• to accomplish the purposes described in paragraphs (1) and (2) in a manner that, consistent with the Equal Protection Clause of the Fourteenth Amendment, minimizes the potential for employment discrimination on the basis of sex by ensuring generally that leave is available for eligible medical reasons (including maternity-related disability) and for compelling family reasons, on a gender-neutral basis; and

  • to promote the goal of equal employment opportunity for women and men, pursuant to such clause.

RELATED TERMS
  1. Immediate Family

    The immediate family is a person's smallest family unit, consisting ...
  2. Terms of Employment

    Terms of employment are conditions that an employer and employee ...
  3. Family of Funds

    A family of funds includes all the funds managed by one investment ...
  4. Friends and Family Shares

    Friends and family shares are often the very first form of outside ...
  5. Termination of Employment

    Termination of employment refers to the end of an employee’s ...
  6. General Employer

    A general employer is an employee’s original employer in the ...
Related Articles
  1. Personal Finance

    The ABCs of Maternity Leave in California

    Using these maternity leave options in California can be beneficial to expectant and new moms.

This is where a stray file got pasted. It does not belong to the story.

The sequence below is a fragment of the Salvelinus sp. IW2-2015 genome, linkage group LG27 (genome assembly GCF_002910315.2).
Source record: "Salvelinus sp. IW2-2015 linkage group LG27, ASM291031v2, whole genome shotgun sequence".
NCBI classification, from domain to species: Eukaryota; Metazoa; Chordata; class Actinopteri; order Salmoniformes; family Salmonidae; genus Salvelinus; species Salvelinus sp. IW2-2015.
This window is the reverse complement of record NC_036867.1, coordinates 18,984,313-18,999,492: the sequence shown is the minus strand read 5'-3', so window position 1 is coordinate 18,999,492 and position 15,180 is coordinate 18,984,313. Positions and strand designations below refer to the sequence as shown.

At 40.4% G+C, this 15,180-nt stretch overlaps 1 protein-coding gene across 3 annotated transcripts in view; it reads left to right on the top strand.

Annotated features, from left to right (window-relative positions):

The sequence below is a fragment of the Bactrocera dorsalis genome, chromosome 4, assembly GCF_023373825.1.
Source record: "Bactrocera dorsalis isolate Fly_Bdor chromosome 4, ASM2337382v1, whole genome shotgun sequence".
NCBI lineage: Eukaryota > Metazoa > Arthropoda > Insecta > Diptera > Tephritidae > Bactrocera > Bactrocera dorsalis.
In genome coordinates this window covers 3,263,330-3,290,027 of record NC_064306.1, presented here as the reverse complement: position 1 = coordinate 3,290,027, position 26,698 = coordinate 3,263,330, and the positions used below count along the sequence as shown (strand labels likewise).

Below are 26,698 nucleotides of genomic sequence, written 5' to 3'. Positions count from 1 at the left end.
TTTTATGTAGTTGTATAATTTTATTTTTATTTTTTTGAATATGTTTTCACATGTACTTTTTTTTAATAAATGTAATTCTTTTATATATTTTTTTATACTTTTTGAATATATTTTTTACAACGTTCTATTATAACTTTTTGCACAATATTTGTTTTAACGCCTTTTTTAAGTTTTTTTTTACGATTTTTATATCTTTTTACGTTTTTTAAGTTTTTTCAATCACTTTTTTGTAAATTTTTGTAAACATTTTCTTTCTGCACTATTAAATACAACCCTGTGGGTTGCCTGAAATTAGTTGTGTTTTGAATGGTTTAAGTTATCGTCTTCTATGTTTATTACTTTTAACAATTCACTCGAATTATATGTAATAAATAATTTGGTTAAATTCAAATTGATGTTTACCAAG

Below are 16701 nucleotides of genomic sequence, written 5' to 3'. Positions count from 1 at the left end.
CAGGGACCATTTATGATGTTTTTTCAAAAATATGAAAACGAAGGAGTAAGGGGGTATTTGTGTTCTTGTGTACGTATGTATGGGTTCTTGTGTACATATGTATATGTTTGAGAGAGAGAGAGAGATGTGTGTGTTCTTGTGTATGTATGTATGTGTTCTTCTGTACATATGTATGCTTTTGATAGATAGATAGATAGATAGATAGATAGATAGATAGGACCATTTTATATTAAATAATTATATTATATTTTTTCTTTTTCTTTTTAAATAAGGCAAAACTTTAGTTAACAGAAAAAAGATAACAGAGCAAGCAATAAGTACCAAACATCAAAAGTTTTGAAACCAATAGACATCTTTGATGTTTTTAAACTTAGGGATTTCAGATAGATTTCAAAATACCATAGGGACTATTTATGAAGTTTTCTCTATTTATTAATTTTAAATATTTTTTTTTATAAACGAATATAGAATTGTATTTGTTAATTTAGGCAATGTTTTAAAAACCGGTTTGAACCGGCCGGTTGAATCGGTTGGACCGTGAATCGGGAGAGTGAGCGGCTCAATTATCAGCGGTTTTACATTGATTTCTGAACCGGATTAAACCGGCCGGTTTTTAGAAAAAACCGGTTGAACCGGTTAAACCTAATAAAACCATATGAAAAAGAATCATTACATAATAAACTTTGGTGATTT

2. Personal Finance

    Your Boss Can't Do That! Laws That Protect Workers

    By federal law, American employees enjoy many legal protections that– among other things– provide a minimal level of income and make the workplace safer.
  3. Insights

    Top 25 Richest American Families

    Find out who America's wealthiest clans are. Number 3 may give you a stomach ache.
  4. Personal Finance

    Run Your Family Finances Like a Business

    By using the techniques employed by thriving corporations, your family can be more successful.
  5. Managing Wealth

    Establishing Rules for Family Wealth

    To maintain family wealth it is important to establish rules that everyone agrees on.
  6. Personal Finance

    4 Things To Consider Before Switching Jobs

    Before switching jobs in a rough economy, there are some considerations to make. Back-up plans are important, if the opportunity is worth the risk.
  7. Taxes

    Family Philanthropy: Giving at All Ages

    Family philanthropy can bring a family closer together and teach children the importance of giving.
  8. Managing Wealth

    7 HR Basics for Small Businesses

    Whether or not you are a fan of human resources, every employer needs to know the answers to these questions.
  9. Personal Finance

    Which Family Financial Sacrifices Are Worth It?

    What types of spending yield the greatest benefit for families?
  10. Personal Finance

    8 Things Employers Aren't Allowed to Ask You

    In their eagerness for gainful employment, many people may overlook these improper interview questions.
RELATED FAQS
  1. What is a family Limited Liability Company (LLC)?

    Learn about family limited liability (LLC) companies and why they are useful tools in the United States to protect family ... Read Answer >>
Trading Center